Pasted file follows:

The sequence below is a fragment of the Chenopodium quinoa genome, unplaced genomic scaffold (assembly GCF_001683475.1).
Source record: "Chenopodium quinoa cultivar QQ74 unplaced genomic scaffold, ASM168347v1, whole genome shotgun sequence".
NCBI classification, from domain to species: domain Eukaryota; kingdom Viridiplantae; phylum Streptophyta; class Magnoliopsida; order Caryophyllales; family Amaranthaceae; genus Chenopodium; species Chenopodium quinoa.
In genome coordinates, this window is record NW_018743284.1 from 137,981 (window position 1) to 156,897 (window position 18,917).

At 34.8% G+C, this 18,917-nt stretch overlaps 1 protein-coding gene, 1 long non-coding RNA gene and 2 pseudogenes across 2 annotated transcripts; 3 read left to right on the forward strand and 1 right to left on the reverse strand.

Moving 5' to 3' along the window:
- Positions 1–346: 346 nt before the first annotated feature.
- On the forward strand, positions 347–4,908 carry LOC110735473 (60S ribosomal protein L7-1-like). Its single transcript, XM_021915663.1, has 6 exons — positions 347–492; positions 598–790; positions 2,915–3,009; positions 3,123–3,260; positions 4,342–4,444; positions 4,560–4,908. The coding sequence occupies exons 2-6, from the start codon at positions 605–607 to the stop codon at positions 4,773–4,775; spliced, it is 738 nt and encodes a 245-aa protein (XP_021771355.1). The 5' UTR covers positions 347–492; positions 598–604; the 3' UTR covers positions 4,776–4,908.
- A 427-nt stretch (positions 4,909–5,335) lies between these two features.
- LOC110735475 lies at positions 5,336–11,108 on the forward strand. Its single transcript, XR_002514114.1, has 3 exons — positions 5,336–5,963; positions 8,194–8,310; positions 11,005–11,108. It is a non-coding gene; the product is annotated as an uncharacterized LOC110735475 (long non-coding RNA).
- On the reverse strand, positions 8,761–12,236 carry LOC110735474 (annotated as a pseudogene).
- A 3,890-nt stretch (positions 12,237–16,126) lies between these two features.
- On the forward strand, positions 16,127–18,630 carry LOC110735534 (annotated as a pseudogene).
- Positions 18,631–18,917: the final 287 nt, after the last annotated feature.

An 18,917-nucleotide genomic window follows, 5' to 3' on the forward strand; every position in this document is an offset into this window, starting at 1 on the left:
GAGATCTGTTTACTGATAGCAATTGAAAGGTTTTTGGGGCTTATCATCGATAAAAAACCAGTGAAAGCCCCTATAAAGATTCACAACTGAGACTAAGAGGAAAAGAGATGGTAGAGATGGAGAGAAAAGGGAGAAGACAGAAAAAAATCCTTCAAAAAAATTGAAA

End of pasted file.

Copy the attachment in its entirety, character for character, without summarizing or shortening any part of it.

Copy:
The sequence below is a fragment of the Chenopodium quinoa genome, unplaced genomic scaffold (assembly GCF_001683475.1).
Source record: "Chenopodium quinoa cultivar QQ74 unplaced genomic scaffold, ASM168347v1, whole genome shotgun sequence".
NCBI classification, from domain to species: domain Eukaryota; kingdom Viridiplantae; phylum Streptophyta; class Magnoliopsida; order Caryophyllales; family Amaranthaceae; genus Chenopodium; species Chenopodium quinoa.
In genome coordinates, this window is record NW_018743284.1 from 137,981 (window position 1) to 156,897 (window position 18,917).

At 34.8% G+C, this 18,917-nt stretch overlaps 1 protein-coding gene, 1 long non-coding RNA gene and 2 pseudogenes across 2 annotated transcripts; 3 read left to right on the forward strand and 1 right to left on the reverse strand.

Moving 5' to 3' along the window:
- Positions 1–346: 346 nt before the first annotated feature.
- On the forward strand, positions 347–4,908 carry LOC110735473 (60S ribosomal protein L7-1-like). Its single transcript, XM_021915663.1, has 6 exons — positions 347–492; positions 598–790; positions 2,915–3,009; positions 3,123–3,260; positions 4,342–4,444; positions 4,560–4,908. The coding sequence occupies exons 2-6, from the start codon at positions 605–607 to the stop codon at positions 4,773–4,775; spliced, it is 738 nt and encodes a 245-aa protein (XP_021771355.1). The 5' UTR covers positions 347–492; positions 598–604; the 3' UTR covers positions 4,776–4,908.
- A 427-nt stretch (positions 4,909–5,335) lies between these two features.
- LOC110735475 lies at positions 5,336–11,108 on the forward strand. Its single transcript, XR_002514114.1, has 3 exons — positions 5,336–5,963; positions 8,194–8,310; positions 11,005–11,108. It is a non-coding gene; the product is annotated as an uncharacterized LOC110735475 (long non-coding RNA).
- On the reverse strand, positions 8,761–12,236 carry LOC110735474 (annotated as a pseudogene).
- A 3,890-nt stretch (positions 12,237–16,126) lies between these two features.
- On the forward strand, positions 16,127–18,630 carry LOC110735534 (annotated as a pseudogene).
- Positions 18,631–18,917: the final 287 nt, after the last annotated feature.

An 18,917-nucleotide genomic window follows, 5' to 3' on the forward strand; every position in this document is an offset into this window, starting at 1 on the left:
GAGATCTGTTTACTGATAGCAATTGAAAGGTTTTTGGGGCTTATCATCGATAAAAAACCAGTGAAAGCCCCTATAAAGATTCACAACTGAGACTAAGAGGAAAAGAGATGGTAGAGATGGAGAGAAAAGGGAGAAGACAGAAAAAAATCCTTCAAAAAAATTGAAA